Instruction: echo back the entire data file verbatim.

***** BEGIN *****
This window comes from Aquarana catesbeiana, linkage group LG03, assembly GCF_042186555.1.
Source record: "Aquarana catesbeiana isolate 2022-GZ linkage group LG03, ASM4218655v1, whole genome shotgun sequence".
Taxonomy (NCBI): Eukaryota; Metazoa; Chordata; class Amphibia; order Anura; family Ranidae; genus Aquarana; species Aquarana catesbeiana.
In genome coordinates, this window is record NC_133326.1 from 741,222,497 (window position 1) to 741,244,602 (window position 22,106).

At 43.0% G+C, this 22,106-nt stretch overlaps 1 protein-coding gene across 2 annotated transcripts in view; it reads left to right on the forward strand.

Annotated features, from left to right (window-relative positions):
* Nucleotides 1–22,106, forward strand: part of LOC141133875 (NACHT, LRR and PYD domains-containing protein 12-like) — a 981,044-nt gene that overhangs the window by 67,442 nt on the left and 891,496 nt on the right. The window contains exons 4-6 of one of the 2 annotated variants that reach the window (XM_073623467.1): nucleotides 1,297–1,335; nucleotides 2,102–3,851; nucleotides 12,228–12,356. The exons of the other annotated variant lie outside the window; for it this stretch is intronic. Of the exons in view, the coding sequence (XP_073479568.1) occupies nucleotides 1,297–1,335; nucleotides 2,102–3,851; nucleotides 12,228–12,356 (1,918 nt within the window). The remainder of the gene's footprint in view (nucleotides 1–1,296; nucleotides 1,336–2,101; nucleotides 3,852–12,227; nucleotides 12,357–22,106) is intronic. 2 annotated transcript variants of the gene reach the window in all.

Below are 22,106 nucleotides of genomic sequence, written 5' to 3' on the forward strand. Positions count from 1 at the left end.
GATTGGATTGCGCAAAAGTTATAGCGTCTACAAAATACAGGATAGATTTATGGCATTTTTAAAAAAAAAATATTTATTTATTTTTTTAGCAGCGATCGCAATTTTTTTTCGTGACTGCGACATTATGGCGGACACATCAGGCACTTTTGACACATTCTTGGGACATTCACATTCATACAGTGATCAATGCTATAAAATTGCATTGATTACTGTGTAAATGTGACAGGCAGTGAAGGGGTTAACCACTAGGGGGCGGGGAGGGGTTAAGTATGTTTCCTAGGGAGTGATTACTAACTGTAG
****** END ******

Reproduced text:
This window comes from Aquarana catesbeiana, linkage group LG03, assembly GCF_042186555.1.
Source record: "Aquarana catesbeiana isolate 2022-GZ linkage group LG03, ASM4218655v1, whole genome shotgun sequence".
Taxonomy (NCBI): Eukaryota; Metazoa; Chordata; class Amphibia; order Anura; family Ranidae; genus Aquarana; species Aquarana catesbeiana.
In genome coordinates, this window is record NC_133326.1 from 741,222,497 (window position 1) to 741,244,602 (window position 22,106).

At 43.0% G+C, this 22,106-nt stretch overlaps 1 protein-coding gene across 2 annotated transcripts in view; it reads left to right on the forward strand.

Annotated features, from left to right (window-relative positions):
* Nucleotides 1–22,106, forward strand: part of LOC141133875 (NACHT, LRR and PYD domains-containing protein 12-like) — a 981,044-nt gene that overhangs the window by 67,442 nt on the left and 891,496 nt on the right. The window contains exons 4-6 of one of the 2 annotated variants that reach the window (XM_073623467.1): nucleotides 1,297–1,335; nucleotides 2,102–3,851; nucleotides 12,228–12,356. The exons of the other annotated variant lie outside the window; for it this stretch is intronic. Of the exons in view, the coding sequence (XP_073479568.1) occupies nucleotides 1,297–1,335; nucleotides 2,102–3,851; nucleotides 12,228–12,356 (1,918 nt within the window). The remainder of the gene's footprint in view (nucleotides 1–1,296; nucleotides 1,336–2,101; nucleotides 3,852–12,227; nucleotides 12,357–22,106) is intronic. 2 annotated transcript variants of the gene reach the window in all.

Below are 22,106 nucleotides of genomic sequence, written 5' to 3' on the forward strand. Positions count from 1 at the left end.
GATTGGATTGCGCAAAAGTTATAGCGTCTACAAAATACAGGATAGATTTATGGCATTTTTAAAAAAAAAATATTTATTTATTTTTTTAGCAGCGATCGCAATTTTTTTTCGTGACTGCGACATTATGGCGGACACATCAGGCACTTTTGACACATTCTTGGGACATTCACATTCATACAGTGATCAATGCTATAAAATTGCATTGATTACTGTGTAAATGTGACAGGCAGTGAAGGGGTTAACCACTAGGGGGCGGGGAGGGGTTAAGTATGTTTCCTAGGGAGTGATTACTAACTGTAG